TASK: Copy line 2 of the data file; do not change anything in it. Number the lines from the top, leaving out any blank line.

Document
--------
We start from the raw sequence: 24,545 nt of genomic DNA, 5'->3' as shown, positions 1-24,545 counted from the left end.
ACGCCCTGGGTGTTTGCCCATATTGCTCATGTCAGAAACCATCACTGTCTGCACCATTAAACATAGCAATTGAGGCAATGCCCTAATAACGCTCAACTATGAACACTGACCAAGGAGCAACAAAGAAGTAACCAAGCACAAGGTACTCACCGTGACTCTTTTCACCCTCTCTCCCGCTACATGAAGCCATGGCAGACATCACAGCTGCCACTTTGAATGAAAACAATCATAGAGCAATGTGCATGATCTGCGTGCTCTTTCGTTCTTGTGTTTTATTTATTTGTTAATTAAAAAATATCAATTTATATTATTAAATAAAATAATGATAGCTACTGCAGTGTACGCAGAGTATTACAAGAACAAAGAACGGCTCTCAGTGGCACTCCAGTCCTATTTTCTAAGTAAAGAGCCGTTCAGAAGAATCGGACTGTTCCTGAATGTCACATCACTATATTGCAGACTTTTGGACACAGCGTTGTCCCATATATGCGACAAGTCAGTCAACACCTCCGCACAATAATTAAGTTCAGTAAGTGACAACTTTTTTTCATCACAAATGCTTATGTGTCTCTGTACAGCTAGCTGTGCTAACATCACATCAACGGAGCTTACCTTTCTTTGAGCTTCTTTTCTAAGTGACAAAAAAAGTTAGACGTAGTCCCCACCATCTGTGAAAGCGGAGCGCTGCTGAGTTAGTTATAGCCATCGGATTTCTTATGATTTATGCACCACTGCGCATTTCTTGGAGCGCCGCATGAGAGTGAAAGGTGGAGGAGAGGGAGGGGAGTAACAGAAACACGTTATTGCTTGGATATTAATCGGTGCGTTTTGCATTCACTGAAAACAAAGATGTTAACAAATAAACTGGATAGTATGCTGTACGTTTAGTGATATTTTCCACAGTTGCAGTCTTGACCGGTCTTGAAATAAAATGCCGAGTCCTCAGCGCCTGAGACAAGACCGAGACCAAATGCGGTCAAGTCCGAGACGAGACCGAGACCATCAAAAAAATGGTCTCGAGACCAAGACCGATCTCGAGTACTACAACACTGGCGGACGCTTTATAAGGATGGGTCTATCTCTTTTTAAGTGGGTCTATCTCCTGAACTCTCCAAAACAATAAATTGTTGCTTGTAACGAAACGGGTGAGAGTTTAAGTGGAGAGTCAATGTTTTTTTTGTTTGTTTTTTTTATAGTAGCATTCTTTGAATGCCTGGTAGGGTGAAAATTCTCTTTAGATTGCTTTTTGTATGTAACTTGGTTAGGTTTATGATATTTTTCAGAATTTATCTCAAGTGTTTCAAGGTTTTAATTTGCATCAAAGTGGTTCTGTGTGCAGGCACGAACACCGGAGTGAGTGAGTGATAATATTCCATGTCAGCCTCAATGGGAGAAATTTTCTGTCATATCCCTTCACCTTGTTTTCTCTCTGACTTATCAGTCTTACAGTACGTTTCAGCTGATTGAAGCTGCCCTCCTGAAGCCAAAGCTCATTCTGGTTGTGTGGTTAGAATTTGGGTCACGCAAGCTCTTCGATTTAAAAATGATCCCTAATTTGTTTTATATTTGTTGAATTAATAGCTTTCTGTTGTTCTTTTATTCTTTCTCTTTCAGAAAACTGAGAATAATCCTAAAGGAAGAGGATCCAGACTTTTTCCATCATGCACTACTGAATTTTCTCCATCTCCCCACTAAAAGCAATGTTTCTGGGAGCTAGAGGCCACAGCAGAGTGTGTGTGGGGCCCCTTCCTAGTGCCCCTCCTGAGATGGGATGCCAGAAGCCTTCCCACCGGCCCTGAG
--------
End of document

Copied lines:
ACGCCCTGGGTGTTTGCCCATATTGCTCATGTCAGAAACCATCACTGTCTGCACCATTAAACATAGCAATTGAGGCAATGCCCTAATAACGCTCAACTATGAACACTGACCAAGGAGCAACAAAGAAGTAACCAAGCACAAGGTACTCACCGTGACTCTTTTCACCCTCTCTCCCGCTACATGAAGCCATGGCAGACATCACAGCTGCCACTTTGAATGAAAACAATCATAGAGCAATGTGCATGATCTGCGTGCTCTTTCGTTCTTGTGTTTTATTTATTTGTTAATTAAAAAATATCAATTTATATTATTAAATAAAATAATGATAGCTACTGCAGTGTACGCAGAGTATTACAAGAACAAAGAACGGCTCTCAGTGGCACTCCAGTCCTATTTTCTAAGTAAAGAGCCGTTCAGAAGAATCGGACTGTTCCTGAATGTCACATCACTATATTGCAGACTTTTGGACACAGCGTTGTCCCATATATGCGACAAGTCAGTCAACACCTCCGCACAATAATTAAGTTCAGTAAGTGACAACTTTTTTTCATCACAAATGCTTATGTGTCTCTGTACAGCTAGCTGTGCTAACATCACATCAACGGAGCTTACCTTTCTTTGAGCTTCTTTTCTAAGTGACAAAAAAAGTTAGACGTAGTCCCCACCATCTGTGAAAGCGGAGCGCTGCTGAGTTAGTTATAGCCATCGGATTTCTTATGATTTATGCACCACTGCGCATTTCTTGGAGCGCCGCATGAGAGTGAAAGGTGGAGGAGAGGGAGGGGAGTAACAGAAACACGTTATTGCTTGGATATTAATCGGTGCGTTTTGCATTCACTGAAAACAAAGATGTTAACAAATAAACTGGATAGTATGCTGTACGTTTAGTGATATTTTCCACAGTTGCAGTCTTGACCGGTCTTGAAATAAAATGCCGAGTCCTCAGCGCCTGAGACAAGACCGAGACCAAATGCGGTCAAGTCCGAGACGAGACCGAGACCATCAAAAAAATGGTCTCGAGACCAAGACCGATCTCGAGTACTACAACACTGGCGGACGCTTTATAAGGATGGGTCTATCTCTTTTTAAGTGGGTCTATCTCCTGAACTCTCCAAAACAATAAATTGTTGCTTGTAACGAAACGGGTGAGAGTTTAAGTGGAGAGTCAATGTTTTTTTTGTTTGTTTTTTTTATAGTAGCATTCTTTGAATGCCTGGTAGGGTGAAAATTCTCTTTAGATTGCTTTTTGTATGTAACTTGGTTAGGTTTATGATATTTTTCAGAATTTATCTCAAGTGTTTCAAGGTTTTAATTTGCATCAAAGTGGTTCTGTGTGCAGGCACGAACACCGGAGTGAGTGAGTGATAATATTCCATGTCAGCCTCAATGGGAGAAATTTTCTGTCATATCCCTTCACCTTGTTTTCTCTCTGACTTATCAGTCTTACAGTACGTTTCAGCTGATTGAAGCTGCCCTCCTGAAGCCAAAGCTCATTCTGGTTGTGTGGTTAGAATTTGGGTCACGCAAGCTCTTCGATTTAAAAATGATCCCTAATTTGTTTTATATTTGTTGAATTAATAGCTTTCTGTTGTTCTTTTATTCTTTCTCTTTCAGAAAACTGAGAATAATCCTAAAGGAAGAGGATCCAGACTTTTTCCATCATGCACTACTGAATTTTCTCCATCTCCCCACTAAAAGCAATGTTTCTGGGAGCTAGAGGCCACAGCAGAGTGTGTGTGGGGCCCCTTCCTAGTGCCCCTCCTGAGATGGGATGCCAGAAGCCTTCCCACCGGCCCTGAG